Diagnostic assessment of mNGS
Definitive clinical diagnoses of the participants who completed the study were adjudicated by retrospective. The diagnosis of CNS infection was done according to the diagnosis of CNS infections written by Singhi et al . The diagnosis of autoimmune encephalitis was carried out in accordance with the clinical diagnosis of autoimmune encephalitis published by Graus et al . The diagnosis of epilepsy was made in accordance with the clinical diagnostic criteria for epilepsy .
The clinical utility of mNGS was evaluated through the following steps. Firstly, clinical characteristics were compared between CNS infections patients with positive and negative mNGS groups. Second, to evaluate whether mNGS test had a clinical impact. Clinical impact was defined as the following conditions: 1) added new targeted antimicrobial, 2) de-escalation of antibiotic therapy, according mNGS test results. Finally, diagnostic performance of mNGS results was calculated on the basis of the following two approaches . In the absence of a gold standard for mNGS results, positive percent agreement (PPA: agreement between mNGS test and CNS infection diagnosis) and negative percent agreement (NPA: agreement between negative mNGS test and diagnosis of non-CNS infection) were reported instead of sensitivity and specificity. In addition, the proportion of true positives out all positive mNGS findings and proportion of true negatives out of all negative mNGS tests were described. mNGS tests often identified two or more organisms, which can be divided into two categories: clinically relevant and clinically irrelevant organisms depending on whether the organism had been recognized as causative agents. One method we counted one CSF sample as one test. An organism in one CSF sample test was clinically relevant, mNGS test was defined as true positive. Another method was adopted: each organism identified was counted and assessed independently. This method provides more detail for mNGS findings by separately assessing each organism.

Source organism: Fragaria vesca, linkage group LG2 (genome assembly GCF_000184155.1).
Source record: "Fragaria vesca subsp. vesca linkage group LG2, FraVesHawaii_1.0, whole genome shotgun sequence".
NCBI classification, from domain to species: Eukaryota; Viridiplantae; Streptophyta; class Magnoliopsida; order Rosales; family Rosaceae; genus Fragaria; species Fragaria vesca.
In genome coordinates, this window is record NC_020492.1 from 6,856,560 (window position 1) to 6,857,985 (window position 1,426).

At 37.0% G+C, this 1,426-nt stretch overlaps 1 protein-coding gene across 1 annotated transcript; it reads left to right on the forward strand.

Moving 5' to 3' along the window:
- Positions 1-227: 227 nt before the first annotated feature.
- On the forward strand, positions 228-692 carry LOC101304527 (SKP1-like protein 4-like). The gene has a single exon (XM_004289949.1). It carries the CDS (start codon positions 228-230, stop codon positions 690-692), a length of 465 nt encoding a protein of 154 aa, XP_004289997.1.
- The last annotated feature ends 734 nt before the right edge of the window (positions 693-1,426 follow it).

For categorical data, Fisher’s exact test or chi-square test was used as appropriate. Continuous data were compared by Mann–Whitney U test or Student's t-test. For baseline characteristics and CSF laboratory tests, continuous variants were described by means when they conformed to the Kolmogorov–Smirnov test and by medians when not. A p value<0.05 was considered significantly, and all tests were 2-tailed. All statistical analyses were performed using SPSS version 26 (IBM SPSS Statistics for Windows, Armonk, NY).